Looking for the best mobile journalism editing apps? Click here.

You might also like to read:

What are your top tips for getting into broadcast journalism? Let us know in the comments!

Join the Community

How to Become a Broadcast Journalist

To become a broadcast journalist, you should seek out opportunities to work in radio or television organizations in order to gain practical experience in journalism. You should also, if possible, complete a degree in journalism through a college or university. Depending on the type of work you wish to do and your previous education and experience, you may wish to pursue additional training to improve your writing, knowledge of the subject matter that you wish to report on, and public presentation skills.

How to Become a Broadcast JournalistAspiring journalists may gain experience working at a radio station.

Broadcast journalists work in the areas of television or radio programming. If you are a high school student, you may be able to begin your quest to become a broadcast journalist by participating in broadcast journalism activities through your school. Some schools have radio or television shows that are produced on campus. If your school does not offer broadcast journalism opportunities, you may still wish to participate in print journalism by volunteering for your school’s newspaper. Other courses that you may wish to take would include broadcasting, advanced writing courses, and possibly even drama.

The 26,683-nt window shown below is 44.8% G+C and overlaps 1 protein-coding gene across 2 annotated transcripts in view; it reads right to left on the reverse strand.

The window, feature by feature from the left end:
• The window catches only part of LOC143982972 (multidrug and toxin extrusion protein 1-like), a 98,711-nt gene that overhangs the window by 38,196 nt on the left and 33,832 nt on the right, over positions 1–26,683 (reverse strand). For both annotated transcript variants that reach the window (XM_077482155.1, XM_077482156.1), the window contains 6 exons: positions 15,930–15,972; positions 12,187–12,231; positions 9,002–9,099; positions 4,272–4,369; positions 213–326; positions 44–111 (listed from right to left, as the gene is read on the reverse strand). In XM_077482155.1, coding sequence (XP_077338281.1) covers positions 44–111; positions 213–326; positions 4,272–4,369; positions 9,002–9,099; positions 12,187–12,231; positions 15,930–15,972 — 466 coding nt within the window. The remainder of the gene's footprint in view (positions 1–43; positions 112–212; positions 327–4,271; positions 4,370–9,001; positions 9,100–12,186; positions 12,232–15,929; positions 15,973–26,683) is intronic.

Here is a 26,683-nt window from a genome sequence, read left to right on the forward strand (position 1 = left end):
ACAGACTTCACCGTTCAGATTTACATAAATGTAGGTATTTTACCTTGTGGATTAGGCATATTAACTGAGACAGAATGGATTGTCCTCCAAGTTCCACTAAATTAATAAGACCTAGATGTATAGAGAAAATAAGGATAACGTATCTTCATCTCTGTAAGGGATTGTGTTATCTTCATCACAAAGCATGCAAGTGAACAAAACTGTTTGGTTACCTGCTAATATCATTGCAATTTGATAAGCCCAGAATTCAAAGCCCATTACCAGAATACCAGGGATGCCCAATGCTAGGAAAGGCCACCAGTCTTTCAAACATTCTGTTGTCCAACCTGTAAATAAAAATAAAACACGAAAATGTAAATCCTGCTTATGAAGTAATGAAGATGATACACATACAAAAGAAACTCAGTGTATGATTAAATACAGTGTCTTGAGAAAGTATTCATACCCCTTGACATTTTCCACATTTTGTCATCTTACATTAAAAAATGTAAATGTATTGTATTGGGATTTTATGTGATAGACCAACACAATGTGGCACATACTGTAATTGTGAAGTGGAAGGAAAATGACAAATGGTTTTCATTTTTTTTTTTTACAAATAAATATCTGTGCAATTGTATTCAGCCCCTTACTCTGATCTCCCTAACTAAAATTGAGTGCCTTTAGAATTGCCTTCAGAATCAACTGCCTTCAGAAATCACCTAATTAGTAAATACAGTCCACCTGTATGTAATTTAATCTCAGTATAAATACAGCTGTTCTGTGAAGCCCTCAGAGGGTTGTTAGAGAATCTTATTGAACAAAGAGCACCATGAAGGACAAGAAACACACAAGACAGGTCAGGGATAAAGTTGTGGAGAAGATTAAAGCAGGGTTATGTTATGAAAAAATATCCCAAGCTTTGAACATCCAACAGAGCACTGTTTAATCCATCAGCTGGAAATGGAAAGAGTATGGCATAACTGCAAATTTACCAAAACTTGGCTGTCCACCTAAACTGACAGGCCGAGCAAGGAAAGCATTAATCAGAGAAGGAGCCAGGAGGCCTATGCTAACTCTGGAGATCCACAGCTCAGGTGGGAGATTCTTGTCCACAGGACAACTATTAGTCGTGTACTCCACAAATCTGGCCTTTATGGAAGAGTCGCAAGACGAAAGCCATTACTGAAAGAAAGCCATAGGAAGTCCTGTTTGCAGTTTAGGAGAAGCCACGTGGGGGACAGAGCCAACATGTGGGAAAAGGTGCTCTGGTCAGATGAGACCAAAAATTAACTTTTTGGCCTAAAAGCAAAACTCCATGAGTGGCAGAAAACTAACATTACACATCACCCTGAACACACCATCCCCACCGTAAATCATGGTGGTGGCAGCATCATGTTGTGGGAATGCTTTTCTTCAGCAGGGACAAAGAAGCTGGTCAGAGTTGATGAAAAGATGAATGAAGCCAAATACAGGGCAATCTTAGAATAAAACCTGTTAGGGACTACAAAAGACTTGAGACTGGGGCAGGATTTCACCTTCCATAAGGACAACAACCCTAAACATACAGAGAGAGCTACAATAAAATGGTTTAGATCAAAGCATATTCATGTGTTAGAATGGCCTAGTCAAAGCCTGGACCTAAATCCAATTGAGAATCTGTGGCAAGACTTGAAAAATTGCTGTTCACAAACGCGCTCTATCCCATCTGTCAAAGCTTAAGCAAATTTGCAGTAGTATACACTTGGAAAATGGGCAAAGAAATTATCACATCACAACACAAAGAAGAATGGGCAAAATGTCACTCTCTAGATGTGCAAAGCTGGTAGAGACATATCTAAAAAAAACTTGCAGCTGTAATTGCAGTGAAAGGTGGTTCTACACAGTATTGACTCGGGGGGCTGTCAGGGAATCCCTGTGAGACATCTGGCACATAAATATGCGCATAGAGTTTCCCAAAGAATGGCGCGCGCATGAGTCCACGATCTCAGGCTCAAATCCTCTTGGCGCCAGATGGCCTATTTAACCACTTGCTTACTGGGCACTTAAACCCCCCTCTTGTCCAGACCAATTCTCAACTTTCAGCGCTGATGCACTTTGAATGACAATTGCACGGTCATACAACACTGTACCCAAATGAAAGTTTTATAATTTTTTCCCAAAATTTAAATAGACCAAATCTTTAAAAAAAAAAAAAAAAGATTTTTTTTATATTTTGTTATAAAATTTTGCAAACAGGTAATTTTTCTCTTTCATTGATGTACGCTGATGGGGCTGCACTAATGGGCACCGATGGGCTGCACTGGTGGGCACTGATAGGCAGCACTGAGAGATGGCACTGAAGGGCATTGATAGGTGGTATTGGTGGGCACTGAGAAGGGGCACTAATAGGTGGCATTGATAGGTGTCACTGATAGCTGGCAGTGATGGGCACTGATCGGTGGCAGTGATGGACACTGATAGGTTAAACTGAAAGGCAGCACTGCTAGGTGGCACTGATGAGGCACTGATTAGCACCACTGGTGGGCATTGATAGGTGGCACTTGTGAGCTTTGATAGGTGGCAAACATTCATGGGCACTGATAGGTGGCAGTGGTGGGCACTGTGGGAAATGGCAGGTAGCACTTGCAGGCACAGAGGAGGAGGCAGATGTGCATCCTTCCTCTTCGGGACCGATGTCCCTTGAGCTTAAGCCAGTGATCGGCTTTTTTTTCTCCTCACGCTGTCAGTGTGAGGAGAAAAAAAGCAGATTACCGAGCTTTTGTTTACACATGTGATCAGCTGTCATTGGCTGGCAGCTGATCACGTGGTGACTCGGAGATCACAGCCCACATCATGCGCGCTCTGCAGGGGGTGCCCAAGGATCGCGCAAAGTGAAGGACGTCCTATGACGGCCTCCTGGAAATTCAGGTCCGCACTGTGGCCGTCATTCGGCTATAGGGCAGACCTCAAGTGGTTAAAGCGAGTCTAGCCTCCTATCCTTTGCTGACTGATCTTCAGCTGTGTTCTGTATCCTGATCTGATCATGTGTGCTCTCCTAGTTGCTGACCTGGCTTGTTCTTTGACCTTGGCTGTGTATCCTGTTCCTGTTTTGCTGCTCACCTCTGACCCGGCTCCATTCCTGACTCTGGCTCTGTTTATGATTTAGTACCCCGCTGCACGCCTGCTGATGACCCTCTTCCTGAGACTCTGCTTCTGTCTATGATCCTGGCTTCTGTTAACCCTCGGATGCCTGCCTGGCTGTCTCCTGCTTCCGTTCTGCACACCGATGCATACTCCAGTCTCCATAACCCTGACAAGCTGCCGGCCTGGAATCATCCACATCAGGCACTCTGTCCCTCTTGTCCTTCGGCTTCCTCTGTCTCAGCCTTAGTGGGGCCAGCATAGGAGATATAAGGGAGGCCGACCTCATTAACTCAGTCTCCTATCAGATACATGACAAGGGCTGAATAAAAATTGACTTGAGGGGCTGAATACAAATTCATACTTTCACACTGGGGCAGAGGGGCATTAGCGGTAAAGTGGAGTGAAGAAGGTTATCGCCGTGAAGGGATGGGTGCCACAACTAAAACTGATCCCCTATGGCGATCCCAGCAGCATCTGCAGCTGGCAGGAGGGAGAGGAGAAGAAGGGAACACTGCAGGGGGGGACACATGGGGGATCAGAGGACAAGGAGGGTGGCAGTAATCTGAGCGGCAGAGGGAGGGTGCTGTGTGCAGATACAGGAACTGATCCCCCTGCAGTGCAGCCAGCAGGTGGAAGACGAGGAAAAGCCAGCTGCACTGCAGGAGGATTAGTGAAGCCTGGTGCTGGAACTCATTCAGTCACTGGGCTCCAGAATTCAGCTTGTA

In general, someone who wishes to become a broadcast journalist should complete a university degree in journalism. Choose a university that offers a journalism degree with a broadcast journalism emphasis and that has its own student-run radio and television stations. While you are in school, try to get part-time work or internships at local media outlets. In general, having real-world experience will be crucial if you are to become a broadcast journalist. When choosing non-journalism courses, try to choose a wide range of courses that can provide you with a sufficient breadth of knowledge that can help you become an accurate reporter of different types of news.